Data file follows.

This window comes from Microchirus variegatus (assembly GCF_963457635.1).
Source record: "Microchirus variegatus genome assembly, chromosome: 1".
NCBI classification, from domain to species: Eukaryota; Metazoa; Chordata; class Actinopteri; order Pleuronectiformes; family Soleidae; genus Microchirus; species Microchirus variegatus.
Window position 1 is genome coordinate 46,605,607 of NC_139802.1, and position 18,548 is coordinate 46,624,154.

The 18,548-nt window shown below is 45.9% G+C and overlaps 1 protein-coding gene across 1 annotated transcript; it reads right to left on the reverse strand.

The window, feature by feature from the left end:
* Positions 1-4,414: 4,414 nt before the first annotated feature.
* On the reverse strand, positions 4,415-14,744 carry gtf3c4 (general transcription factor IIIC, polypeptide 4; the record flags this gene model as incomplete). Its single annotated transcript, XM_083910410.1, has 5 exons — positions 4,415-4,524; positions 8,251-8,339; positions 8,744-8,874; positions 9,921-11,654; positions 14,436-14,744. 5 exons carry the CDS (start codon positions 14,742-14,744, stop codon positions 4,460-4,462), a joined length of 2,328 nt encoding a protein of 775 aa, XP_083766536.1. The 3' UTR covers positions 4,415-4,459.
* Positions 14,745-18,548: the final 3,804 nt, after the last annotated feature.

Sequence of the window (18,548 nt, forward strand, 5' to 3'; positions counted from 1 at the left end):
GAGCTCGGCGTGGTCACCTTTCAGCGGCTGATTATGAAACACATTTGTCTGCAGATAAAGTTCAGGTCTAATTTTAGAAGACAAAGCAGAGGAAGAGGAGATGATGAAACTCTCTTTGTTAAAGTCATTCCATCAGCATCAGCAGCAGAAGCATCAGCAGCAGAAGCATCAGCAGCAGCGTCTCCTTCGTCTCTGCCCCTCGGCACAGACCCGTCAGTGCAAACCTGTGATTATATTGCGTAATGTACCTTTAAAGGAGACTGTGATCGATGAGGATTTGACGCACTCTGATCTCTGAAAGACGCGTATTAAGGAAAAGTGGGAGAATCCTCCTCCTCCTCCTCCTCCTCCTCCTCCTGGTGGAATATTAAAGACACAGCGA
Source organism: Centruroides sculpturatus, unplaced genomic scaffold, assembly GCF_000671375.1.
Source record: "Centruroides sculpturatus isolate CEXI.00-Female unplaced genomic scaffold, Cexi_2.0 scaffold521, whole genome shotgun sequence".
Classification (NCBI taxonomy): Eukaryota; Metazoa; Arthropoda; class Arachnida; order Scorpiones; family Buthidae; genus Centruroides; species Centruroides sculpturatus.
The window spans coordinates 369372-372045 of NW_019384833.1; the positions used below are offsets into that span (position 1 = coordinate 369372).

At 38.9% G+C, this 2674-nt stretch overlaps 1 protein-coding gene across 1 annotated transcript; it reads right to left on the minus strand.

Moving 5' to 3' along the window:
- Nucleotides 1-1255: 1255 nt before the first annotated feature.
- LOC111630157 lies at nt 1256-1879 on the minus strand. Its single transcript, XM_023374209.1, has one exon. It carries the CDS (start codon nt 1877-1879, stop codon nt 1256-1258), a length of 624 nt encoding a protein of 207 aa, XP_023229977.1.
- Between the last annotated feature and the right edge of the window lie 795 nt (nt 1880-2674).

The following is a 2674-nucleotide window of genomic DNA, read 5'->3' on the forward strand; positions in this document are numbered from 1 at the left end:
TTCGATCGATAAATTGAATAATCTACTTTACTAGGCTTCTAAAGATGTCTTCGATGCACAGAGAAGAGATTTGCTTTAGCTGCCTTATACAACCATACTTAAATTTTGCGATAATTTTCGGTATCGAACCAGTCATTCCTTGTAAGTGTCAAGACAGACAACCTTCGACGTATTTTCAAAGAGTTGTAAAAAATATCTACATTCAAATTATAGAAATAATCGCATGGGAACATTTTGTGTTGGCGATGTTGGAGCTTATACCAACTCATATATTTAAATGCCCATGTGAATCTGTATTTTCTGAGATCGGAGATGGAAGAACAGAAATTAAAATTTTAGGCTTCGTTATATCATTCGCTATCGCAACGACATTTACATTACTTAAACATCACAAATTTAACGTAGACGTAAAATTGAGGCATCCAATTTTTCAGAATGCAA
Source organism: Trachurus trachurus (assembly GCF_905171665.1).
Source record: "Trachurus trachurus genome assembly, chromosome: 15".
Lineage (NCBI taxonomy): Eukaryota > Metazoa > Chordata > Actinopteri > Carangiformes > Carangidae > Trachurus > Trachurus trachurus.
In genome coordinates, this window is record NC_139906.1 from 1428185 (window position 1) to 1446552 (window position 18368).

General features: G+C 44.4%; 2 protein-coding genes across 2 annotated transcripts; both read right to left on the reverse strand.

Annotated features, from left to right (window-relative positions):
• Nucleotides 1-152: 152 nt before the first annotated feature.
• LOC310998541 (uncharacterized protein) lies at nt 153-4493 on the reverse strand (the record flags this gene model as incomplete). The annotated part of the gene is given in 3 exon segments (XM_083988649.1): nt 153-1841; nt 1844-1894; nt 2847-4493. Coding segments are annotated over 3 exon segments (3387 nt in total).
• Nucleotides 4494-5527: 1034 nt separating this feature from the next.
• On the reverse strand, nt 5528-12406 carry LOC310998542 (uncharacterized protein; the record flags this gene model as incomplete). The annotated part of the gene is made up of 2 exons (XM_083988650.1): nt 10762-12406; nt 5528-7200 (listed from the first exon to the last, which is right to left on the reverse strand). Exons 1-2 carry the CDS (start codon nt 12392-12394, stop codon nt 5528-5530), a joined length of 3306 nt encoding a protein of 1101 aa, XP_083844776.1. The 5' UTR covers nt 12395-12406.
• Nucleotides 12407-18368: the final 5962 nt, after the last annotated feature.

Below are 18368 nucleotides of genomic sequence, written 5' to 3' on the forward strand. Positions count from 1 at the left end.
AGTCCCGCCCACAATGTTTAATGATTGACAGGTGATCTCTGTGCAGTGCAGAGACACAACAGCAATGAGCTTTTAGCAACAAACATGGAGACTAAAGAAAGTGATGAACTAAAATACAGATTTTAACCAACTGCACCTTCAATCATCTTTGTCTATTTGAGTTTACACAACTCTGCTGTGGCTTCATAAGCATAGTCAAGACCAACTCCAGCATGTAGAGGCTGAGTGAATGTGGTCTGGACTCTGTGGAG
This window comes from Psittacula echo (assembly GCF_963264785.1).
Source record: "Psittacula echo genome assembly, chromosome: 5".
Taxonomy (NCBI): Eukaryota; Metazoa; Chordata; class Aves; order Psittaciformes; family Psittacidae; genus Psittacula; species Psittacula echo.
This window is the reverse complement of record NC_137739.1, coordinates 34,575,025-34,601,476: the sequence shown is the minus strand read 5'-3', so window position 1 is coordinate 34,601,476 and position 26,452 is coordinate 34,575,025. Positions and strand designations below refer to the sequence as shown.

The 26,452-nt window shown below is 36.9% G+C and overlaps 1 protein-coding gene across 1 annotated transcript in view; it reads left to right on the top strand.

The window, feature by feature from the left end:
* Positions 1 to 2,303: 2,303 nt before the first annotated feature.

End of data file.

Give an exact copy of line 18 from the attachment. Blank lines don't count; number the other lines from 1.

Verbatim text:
- Nucleotides 1-1255: 1255 nt before the first annotated feature.